Levels of a protein present in tumors can predict someone’s chances of surviving lung cancer and lead to new treatments, a study suggests.
Patients with high levels of TLR2 in early-stage lung cancer were found to have improved survival compared with those with lower levels.
A drug compound that activates TLR2 was also tested in mice and managed to reduce tumor growth.
The findings could help identify diseases earlier and improve people’s chances of overcoming them, the researchers said.
The five-year survival rate for advanced lung cancer is 6%, but it is 50% when detected early.
TLR2 is associated with aging, where cells stop growing and secrete chemicals and other proteins that trigger warning signals and defenses against cancer.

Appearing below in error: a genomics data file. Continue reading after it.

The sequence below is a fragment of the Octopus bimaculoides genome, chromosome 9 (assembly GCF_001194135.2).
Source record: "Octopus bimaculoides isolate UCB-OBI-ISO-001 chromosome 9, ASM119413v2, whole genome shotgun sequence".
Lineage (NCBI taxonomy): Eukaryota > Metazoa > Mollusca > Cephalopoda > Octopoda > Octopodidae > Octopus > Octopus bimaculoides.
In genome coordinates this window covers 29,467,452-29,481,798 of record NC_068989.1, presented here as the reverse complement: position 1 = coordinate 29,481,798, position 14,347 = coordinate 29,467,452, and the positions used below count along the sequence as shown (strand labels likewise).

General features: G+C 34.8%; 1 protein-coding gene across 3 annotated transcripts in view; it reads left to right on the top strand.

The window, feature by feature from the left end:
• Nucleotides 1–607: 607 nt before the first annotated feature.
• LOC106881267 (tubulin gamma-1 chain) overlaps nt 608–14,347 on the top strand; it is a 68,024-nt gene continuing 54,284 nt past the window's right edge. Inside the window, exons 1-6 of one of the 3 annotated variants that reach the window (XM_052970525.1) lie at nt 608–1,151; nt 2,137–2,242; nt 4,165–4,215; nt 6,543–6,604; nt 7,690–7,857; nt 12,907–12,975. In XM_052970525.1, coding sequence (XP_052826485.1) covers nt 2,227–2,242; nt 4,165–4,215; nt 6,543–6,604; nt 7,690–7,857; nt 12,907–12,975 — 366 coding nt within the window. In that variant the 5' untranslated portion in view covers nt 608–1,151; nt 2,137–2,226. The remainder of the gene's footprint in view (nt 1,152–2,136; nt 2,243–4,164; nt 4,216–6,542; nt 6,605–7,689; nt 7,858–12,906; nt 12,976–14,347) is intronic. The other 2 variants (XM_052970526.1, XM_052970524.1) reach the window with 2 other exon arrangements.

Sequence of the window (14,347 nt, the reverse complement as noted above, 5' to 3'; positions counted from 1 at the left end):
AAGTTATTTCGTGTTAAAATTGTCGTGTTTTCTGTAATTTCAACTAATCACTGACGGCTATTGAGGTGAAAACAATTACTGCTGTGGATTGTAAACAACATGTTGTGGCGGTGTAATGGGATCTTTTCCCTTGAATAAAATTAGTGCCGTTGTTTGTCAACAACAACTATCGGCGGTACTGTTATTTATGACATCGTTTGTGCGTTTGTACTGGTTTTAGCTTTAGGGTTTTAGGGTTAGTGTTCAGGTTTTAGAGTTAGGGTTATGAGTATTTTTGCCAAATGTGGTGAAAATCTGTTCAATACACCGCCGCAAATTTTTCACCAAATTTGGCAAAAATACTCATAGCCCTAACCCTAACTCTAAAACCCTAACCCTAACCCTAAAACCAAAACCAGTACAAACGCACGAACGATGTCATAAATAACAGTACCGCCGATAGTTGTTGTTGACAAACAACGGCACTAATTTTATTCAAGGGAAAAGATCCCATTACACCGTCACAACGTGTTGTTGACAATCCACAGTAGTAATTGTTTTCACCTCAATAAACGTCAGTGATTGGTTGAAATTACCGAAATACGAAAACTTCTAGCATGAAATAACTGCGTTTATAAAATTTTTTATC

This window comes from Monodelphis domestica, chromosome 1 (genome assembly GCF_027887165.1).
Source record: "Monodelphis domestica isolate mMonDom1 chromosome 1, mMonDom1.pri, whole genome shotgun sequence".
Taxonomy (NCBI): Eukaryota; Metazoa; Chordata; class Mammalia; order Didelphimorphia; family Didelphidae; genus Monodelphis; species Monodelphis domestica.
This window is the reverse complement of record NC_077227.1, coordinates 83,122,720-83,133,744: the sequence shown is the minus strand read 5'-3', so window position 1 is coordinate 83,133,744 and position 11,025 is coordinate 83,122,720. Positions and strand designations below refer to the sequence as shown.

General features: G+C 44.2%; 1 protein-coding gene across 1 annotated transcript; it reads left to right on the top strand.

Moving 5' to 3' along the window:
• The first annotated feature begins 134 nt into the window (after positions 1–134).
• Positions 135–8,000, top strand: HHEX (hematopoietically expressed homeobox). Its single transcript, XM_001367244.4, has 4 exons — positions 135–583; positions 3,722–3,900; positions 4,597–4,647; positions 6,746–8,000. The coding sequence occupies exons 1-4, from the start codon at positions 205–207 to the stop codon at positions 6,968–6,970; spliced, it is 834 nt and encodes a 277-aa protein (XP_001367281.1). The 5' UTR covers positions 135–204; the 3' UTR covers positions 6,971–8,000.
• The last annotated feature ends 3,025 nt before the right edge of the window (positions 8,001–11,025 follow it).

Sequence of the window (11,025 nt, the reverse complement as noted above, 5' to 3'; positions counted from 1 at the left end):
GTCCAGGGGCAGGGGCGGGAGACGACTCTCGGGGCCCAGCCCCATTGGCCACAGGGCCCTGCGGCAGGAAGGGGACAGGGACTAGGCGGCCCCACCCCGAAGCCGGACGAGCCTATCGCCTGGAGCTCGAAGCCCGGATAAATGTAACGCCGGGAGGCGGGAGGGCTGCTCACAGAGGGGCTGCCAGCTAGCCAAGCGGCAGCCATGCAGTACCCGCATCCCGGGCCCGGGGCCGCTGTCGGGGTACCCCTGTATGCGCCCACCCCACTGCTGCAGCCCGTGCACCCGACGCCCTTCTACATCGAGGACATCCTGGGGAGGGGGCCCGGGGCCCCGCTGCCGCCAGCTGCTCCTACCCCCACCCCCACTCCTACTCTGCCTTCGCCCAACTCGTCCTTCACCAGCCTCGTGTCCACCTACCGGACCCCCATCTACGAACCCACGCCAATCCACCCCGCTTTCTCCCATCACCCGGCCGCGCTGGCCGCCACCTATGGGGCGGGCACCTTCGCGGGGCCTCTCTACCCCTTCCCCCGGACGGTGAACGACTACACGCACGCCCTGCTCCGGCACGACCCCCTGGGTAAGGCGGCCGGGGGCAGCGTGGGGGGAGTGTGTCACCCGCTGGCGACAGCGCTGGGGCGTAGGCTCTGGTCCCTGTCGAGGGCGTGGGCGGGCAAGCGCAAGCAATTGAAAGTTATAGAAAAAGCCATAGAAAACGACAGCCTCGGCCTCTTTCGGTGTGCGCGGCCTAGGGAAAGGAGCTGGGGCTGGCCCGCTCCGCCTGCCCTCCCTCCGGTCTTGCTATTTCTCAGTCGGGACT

Senescent cells appeared in early-stage lung cancer, but not in advanced-stage lung cancer, suggesting that they could stop the disease from progressing.
“I think these results are very exciting,” said Dr Fraser Miller, Lecturer in Respiratory Medicine at the University of Edinburgh.
“Little is known about the biology of early-stage lung cancer, and by learning more about this process, we have identified a possible new therapy to treat this devastating disease.”
The research is a collaboration between the University of Edinburgh, UCL, the University of Cantabria, the Spanish National Research Council and the Mayo Clinic in the United States.
It was published in the journal Cell Reports.
Experts hope it could lead to research using aging and related chemicals as part of a screening program to provide early diagnosis.
However, they say clinical trials are needed to confirm whether drugs that activate TLR2 in mice are also effective in humans.